State regulators would have until October 1 to adopt rules for “the registration and regulation of cannabis establishments and cannabis cultivation facilities.” They would then have another two months to create regulations on issues like advertising, labeling, civil fines, security and THC limits.

Some advocates had hoped that the legislation would be defeated so that lawmakers could consider alternative reform proposals to create a legal marijuana market that more closely aligns with those established in other states.


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In general, many advocates have usually welcomed whatever reforms they can achieve in the fight to end prohibition. But in New Hampshire, they’ve grown particularly impatient with the GOP-controlled legislature, especially as it advances contentious legalization options while snubbing their preferred vehicles.

The non-commercial legalization bill that passed the House last month is another example of legislation that’s fallen short of expectations. It would allow adults 21 and older to possess and give away up to three-fourths of an ounce of marijuana and grow up to six plants, but it wouldn’t permit cannabis commerce.

The bill is virtually identical to an earlier version that also passed the House under Democratic control in 2020. The previous bill died in Senate committee.

What made last month’s House vote to pass the home grow bill from Rep. Carol McGuire (R) all the more frustrating for activists was the fact that it advanced one day after the chamber narrowly rejected a separate, broader legalization proposal that would have regulated commercial production and sales.

Meanwhile, three lawmakers—Reps. Joshua Adjutant (D), Renny Cushing (D) and Andrew Prout (R)—each filed separate bills to put marijuana legalization on the state’s 2022 ballot.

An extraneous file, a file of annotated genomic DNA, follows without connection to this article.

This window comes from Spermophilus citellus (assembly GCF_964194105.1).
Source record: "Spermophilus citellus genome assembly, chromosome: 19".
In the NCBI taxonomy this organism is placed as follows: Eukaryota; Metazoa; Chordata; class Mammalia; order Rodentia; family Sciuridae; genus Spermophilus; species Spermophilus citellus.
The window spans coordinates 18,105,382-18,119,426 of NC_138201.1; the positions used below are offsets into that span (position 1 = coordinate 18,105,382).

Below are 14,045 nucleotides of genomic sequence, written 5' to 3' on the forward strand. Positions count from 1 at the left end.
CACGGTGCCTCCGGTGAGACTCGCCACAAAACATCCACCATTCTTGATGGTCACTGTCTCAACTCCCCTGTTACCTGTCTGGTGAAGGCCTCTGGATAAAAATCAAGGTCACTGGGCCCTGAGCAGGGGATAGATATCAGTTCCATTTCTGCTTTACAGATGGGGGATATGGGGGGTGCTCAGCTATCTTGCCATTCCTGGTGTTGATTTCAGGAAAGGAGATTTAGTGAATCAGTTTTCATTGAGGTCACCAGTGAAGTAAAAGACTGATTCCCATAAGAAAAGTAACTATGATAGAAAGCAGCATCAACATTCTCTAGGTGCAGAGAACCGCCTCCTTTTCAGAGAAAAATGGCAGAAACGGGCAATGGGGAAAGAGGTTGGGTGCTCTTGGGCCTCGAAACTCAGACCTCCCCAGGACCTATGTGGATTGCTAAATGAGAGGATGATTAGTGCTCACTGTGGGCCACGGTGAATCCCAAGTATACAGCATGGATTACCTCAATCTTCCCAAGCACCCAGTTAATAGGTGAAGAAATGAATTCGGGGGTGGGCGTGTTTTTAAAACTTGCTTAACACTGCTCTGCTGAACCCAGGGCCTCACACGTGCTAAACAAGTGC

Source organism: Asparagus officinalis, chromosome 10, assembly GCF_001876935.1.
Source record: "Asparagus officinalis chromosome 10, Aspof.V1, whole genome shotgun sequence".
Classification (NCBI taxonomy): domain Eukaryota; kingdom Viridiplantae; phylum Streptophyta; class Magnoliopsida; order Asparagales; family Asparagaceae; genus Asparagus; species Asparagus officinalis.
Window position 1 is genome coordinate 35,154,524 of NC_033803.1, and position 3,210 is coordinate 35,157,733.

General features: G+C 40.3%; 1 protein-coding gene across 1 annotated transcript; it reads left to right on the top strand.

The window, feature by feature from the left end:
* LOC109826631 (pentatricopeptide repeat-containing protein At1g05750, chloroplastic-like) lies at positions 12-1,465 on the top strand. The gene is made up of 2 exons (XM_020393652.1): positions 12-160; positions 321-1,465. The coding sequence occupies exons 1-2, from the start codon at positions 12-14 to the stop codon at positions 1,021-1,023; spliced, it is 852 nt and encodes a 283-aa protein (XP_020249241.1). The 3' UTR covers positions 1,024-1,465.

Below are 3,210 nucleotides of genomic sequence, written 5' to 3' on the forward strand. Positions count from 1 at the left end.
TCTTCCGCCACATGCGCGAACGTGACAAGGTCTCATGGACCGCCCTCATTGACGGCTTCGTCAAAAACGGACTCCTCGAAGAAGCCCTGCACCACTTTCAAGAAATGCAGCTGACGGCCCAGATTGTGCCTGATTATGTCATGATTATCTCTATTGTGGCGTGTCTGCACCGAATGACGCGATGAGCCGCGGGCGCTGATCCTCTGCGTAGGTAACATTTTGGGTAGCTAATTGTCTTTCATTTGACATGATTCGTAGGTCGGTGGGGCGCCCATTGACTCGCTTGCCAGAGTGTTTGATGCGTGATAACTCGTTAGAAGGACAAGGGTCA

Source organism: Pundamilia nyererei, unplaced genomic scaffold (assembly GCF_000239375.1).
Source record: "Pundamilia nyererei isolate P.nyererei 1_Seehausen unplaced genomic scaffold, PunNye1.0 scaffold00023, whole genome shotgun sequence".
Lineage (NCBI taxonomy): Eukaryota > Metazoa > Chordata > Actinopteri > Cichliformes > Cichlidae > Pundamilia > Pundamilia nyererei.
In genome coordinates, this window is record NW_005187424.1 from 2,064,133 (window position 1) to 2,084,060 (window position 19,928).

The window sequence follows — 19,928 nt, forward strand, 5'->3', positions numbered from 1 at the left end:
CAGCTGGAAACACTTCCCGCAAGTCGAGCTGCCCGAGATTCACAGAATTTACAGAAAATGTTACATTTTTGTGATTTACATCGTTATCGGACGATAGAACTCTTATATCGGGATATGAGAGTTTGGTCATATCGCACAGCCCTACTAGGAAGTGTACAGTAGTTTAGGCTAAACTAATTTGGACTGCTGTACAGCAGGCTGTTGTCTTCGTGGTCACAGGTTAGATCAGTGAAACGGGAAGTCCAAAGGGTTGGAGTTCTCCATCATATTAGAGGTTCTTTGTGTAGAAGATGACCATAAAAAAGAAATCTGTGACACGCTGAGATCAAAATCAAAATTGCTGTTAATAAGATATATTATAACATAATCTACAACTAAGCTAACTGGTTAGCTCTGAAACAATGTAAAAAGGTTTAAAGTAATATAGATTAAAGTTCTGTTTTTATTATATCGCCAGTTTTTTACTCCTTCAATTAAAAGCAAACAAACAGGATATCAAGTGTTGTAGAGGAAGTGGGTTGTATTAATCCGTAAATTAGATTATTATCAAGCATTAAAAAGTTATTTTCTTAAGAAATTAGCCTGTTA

It would take a supermajority 60 percent vote in both chambers to advance any of the proposed constitutional amendments. But while that may be a tall task in the GOP-controlled legislature, if they’re successful, it would enable lawmakers to avoid a likely veto on statutory reform legislation from anti-legalization Gov. Chris Sununu (R).

Should legislators approve placing a constitutional amendment to legalize cannabis on the ballot, 67 percent of voters would then have to vote in favor for it to be enacted. Recent polling indicates that residents are ready for the reform, with three in four New Hampshirites favoring legalization.

While the governor remains opposed to adult-use legalization, advocates are encouraged that he signed a bill in August adding opioid use disorder as a qualifying condition for the state’s medical cannabis program and also allows out-of-state patients to access dispensaries.

In 2017, Sununu signed a bill decriminalizing marijuana possession in the Granite State, though he continues to oppose adding a legal commercial cannabis sales component.

In 2019, lawmakers sent a medical cannabis homegrow bill to Sununu’s desk, but he vetoed it.

Meanwhile, other nearby northeast states such as Maine and Vermont have already legalized recreational cannabis.